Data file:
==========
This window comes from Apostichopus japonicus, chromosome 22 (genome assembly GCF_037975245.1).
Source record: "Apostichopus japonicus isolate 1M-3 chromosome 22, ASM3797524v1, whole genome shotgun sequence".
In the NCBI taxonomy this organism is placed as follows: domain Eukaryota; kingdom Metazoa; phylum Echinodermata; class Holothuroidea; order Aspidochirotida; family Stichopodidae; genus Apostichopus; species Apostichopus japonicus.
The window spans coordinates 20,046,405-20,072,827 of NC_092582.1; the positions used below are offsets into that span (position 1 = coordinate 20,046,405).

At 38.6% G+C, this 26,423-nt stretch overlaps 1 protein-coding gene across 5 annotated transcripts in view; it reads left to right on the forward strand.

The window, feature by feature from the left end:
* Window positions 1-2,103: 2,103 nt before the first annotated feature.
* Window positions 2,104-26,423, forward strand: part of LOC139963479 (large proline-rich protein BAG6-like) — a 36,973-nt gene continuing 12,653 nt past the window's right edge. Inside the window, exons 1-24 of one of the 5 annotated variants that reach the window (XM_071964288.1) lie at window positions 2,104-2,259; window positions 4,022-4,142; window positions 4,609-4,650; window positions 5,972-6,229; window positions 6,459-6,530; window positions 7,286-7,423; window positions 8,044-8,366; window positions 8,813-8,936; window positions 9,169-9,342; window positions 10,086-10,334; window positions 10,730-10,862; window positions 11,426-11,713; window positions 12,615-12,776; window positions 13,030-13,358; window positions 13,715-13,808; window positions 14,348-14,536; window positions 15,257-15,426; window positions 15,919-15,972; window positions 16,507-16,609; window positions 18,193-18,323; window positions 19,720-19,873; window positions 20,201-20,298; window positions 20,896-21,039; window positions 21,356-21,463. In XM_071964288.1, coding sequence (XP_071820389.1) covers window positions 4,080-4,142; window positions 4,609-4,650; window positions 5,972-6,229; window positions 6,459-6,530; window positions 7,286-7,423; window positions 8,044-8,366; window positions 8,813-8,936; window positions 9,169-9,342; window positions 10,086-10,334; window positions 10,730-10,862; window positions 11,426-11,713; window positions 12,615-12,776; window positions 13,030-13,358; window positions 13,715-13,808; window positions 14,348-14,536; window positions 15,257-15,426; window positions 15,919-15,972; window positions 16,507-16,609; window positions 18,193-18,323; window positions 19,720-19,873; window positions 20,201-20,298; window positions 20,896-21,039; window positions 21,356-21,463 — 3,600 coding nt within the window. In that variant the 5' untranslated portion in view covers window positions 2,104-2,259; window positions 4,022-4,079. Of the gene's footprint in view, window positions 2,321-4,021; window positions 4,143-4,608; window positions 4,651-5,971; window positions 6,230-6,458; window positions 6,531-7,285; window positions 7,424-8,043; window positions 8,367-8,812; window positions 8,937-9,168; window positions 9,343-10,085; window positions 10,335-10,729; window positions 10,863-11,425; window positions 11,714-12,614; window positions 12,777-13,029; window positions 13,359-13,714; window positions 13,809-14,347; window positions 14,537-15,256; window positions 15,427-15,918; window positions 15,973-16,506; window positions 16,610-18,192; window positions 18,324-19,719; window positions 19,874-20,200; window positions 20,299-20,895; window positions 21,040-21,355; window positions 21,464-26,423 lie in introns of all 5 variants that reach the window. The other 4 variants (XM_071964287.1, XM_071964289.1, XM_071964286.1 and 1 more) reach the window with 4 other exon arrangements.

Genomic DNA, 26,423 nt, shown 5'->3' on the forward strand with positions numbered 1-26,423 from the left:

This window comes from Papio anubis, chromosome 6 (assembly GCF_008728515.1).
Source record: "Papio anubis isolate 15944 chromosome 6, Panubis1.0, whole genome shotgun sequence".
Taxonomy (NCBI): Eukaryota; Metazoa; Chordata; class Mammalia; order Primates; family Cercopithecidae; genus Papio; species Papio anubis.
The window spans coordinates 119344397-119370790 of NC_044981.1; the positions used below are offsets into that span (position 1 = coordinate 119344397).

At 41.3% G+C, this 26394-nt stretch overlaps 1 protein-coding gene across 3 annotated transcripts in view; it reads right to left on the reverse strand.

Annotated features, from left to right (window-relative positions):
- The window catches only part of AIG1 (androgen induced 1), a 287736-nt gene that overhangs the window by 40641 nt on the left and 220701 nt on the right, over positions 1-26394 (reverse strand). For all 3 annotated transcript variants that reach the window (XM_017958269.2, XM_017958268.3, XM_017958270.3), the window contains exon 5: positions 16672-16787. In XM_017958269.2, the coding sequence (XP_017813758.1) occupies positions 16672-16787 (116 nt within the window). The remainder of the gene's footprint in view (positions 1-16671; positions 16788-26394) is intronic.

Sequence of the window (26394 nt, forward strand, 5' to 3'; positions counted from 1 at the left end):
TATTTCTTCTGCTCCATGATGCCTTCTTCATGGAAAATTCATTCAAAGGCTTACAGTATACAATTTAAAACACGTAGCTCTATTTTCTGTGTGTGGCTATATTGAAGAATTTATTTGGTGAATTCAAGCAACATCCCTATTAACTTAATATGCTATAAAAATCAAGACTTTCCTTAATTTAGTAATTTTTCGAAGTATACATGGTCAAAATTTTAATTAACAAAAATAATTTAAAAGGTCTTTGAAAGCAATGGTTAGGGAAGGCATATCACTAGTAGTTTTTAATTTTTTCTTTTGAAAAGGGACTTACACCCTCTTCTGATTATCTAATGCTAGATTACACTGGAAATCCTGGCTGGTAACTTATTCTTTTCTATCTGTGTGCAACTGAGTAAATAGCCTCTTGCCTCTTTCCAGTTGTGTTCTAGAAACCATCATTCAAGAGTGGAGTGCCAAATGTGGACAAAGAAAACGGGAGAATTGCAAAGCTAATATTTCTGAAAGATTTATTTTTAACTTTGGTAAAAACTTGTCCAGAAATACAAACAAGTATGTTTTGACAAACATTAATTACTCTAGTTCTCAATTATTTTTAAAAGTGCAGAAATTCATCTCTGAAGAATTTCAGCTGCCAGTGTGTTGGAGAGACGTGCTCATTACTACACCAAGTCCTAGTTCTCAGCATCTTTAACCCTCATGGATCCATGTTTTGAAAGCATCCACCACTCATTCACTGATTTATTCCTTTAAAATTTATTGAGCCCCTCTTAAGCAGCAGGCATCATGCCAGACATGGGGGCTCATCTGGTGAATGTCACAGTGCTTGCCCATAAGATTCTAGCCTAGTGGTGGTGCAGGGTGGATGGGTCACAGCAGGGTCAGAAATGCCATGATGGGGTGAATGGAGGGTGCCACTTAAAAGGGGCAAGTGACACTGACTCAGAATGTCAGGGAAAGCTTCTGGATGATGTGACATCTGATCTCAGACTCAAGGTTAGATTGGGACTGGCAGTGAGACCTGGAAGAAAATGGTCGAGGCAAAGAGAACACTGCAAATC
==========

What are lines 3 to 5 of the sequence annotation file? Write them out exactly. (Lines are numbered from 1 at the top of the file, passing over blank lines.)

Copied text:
In the NCBI taxonomy this organism is placed as follows: domain Eukaryota; kingdom Metazoa; phylum Echinodermata; class Holothuroidea; order Aspidochirotida; family Stichopodidae; genus Apostichopus; species Apostichopus japonicus.
The window spans coordinates 20,046,405-20,072,827 of NC_092582.1; the positions used below are offsets into that span (position 1 = coordinate 20,046,405).

At 38.6% G+C, this 26,423-nt stretch overlaps 1 protein-coding gene across 5 annotated transcripts in view; it reads left to right on the forward strand.